Stronger baht seen as fleeting

Stronger baht seen as fleeting

Apisak says one-offs drove first-half surge

Tourists use a currency exchange service kiosk in Bangkok. The finance minister is the latest official to downplay the firming baht. (Photo by Phrakrit Juntawong)
Tourists use a currency exchange service kiosk in Bangkok. The finance minister is the latest official to downplay the firming baht. (Photo by Phrakrit Juntawong)

The strength of the baht, which last week leapfrogged the Korean won to become the best-performing currency in Asia against the US dollar in 2017, will be short-lived and is not a threat to exports in the second half, says Finance Minister Apisak Tantivorawong.

Mr Apisak pointed to two large foreign investments in Thailand in the first half as supporting factors in the baht's rise.

He said the local currency was driven upward by a deal in which a Taiwanese bank paid 16.6 billion baht for a nearly 36% stake in SET-listed LH Financial Group Plc, the parent firm of Land and Houses Bank, as well as another foreign deal involving an investment in an insurance firm under a commercial bank.

He declined to reveal the insurer's name.

LH Financial Group said in late July that a Taiwanese bank had paid 16.6 billion baht to subscribe to the company's newly issued shares.

Mr Apisak said a trade surplus worth US$1 billion (33.3 billion baht) a month on average also contributed to the rapid rise in the baht.

"Exports in the second half should remain in good shape because most exports are from large companies that have hedged against foreign exchange risk," the finance minister said, adding that some business operators have natural hedging because they import raw materials to produce goods for export.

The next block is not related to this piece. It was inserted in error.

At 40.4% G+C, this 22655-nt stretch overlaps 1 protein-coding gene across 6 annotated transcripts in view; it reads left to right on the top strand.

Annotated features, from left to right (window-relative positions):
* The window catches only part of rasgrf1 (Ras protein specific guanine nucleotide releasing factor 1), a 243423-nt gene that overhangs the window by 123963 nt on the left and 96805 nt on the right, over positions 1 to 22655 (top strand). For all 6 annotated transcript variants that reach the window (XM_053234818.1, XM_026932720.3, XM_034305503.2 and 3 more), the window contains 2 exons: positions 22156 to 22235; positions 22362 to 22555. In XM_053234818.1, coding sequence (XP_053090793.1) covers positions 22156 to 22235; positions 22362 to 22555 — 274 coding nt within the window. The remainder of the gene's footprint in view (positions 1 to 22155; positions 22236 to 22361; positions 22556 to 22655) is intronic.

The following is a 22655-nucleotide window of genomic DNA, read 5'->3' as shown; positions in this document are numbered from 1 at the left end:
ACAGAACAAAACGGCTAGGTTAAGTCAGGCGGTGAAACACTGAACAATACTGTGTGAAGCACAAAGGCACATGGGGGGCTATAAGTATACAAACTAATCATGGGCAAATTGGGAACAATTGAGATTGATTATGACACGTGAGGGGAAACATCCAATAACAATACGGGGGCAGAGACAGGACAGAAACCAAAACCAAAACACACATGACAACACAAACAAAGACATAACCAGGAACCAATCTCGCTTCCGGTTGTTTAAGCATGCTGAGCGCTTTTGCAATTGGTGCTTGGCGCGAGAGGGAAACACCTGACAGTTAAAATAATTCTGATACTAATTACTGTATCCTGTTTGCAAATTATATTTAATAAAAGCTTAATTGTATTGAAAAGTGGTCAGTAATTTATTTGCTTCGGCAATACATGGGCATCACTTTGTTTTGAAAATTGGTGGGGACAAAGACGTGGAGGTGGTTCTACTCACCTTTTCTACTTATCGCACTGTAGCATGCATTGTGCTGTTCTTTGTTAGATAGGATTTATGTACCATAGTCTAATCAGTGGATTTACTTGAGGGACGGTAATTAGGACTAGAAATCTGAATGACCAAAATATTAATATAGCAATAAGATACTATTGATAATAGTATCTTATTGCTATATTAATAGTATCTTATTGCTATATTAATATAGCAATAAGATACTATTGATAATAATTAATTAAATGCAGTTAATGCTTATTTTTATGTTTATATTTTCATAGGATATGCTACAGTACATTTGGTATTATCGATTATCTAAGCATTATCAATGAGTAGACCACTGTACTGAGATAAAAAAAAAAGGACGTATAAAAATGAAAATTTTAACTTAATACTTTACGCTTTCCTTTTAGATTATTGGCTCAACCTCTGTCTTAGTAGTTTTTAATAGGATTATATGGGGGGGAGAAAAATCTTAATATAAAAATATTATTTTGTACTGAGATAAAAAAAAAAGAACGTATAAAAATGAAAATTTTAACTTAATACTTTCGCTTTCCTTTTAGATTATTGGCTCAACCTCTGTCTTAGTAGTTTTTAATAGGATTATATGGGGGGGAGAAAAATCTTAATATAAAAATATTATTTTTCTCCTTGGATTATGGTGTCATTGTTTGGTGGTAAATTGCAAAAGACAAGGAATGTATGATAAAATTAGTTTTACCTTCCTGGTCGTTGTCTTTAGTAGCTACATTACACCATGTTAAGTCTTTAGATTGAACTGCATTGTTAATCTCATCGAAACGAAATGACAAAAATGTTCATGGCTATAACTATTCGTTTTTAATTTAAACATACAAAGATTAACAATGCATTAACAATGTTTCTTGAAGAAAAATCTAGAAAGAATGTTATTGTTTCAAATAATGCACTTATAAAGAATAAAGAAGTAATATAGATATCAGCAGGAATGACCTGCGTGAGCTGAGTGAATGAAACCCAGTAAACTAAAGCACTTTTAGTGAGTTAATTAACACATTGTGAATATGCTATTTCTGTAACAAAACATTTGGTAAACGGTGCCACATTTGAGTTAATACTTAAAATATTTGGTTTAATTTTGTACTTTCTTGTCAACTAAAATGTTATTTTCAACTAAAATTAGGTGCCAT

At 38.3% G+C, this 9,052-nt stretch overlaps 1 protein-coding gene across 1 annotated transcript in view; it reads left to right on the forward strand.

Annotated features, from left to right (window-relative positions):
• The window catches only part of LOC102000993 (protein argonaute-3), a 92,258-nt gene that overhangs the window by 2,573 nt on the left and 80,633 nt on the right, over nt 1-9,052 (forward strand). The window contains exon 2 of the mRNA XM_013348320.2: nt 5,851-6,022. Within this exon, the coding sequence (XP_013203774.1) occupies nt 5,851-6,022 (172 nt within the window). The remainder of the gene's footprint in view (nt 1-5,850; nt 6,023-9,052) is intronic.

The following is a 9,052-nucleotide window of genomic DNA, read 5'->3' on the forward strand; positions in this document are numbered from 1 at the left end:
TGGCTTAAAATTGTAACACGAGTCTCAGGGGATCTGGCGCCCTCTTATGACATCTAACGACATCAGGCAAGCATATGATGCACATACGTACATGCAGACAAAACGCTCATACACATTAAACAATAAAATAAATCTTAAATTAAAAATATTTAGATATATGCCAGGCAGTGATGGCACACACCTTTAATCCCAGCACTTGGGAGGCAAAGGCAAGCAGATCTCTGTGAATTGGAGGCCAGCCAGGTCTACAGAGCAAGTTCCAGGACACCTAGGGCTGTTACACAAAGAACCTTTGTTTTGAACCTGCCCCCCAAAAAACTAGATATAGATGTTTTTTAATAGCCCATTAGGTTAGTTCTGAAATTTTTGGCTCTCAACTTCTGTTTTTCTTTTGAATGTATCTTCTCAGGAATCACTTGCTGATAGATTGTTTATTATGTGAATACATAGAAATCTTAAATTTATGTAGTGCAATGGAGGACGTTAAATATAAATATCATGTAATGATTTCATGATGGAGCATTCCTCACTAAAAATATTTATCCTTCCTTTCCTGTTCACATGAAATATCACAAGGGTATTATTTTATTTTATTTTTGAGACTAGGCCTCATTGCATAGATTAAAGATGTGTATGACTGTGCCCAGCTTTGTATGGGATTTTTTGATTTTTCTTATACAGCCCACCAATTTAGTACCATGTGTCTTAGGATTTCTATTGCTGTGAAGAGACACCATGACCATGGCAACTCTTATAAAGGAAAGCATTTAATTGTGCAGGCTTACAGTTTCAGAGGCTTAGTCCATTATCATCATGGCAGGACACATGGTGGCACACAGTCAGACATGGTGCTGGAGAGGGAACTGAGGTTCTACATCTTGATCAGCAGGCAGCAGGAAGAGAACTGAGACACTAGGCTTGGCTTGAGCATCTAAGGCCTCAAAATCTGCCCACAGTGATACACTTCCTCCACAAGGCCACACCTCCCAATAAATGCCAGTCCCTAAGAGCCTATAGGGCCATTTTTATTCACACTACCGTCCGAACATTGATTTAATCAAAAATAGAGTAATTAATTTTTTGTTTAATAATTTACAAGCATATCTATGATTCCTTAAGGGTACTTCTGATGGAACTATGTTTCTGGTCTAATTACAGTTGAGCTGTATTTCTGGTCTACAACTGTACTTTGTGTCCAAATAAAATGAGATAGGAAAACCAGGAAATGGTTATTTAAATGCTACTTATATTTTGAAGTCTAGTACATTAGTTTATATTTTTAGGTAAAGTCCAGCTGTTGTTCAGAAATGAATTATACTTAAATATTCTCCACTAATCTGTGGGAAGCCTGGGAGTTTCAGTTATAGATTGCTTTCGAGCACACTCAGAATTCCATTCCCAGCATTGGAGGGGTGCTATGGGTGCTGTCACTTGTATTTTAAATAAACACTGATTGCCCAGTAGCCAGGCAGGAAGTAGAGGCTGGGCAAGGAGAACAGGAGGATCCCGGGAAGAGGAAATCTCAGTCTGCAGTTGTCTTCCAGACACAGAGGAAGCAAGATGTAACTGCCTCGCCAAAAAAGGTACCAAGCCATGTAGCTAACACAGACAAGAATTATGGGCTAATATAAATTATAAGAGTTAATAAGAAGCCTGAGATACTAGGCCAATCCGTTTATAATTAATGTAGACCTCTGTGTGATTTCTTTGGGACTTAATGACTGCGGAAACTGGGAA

Mr Apisak's comments echoed recent remarks by Don Nakornthab, senior director of the macroeconomic and monetary policy department at the Bank of Thailand, who said the baht's appreciation was not expected to greatly diminish Thai exporters' competitive edge.

Mr Don said the currency's real effective exchange rate -- adjusted for inflation and against a range of currencies of its main trade partners -- had risen only slightly and the central bank had acted on the baht to some extent in a bid to keep the currency in line with regional peers.

The baht is up more than 7% this year. In Monday's trade it touched 33.28 to the dollar, the highest level in more than two years.

Mr Apisak has rushed to allay jitters from exporters, saying he believes the central bank will take care to ensure that the local currency does not strengthen any further against other currencies.

But he voiced concerns about the impact of the stronger baht on small exporters, especially those who use local materials and don't hedge against foreign exchange risk.

Such exporters should hedge their foreign exchange exposure to lock in prices, he said.

Thailand's outbound shipments in June surged 11.7% year-on-year to $20.3 billion, while imports rose 13.7% to $18.4 billion, giving the country a trade surplus of $1.9 billion.

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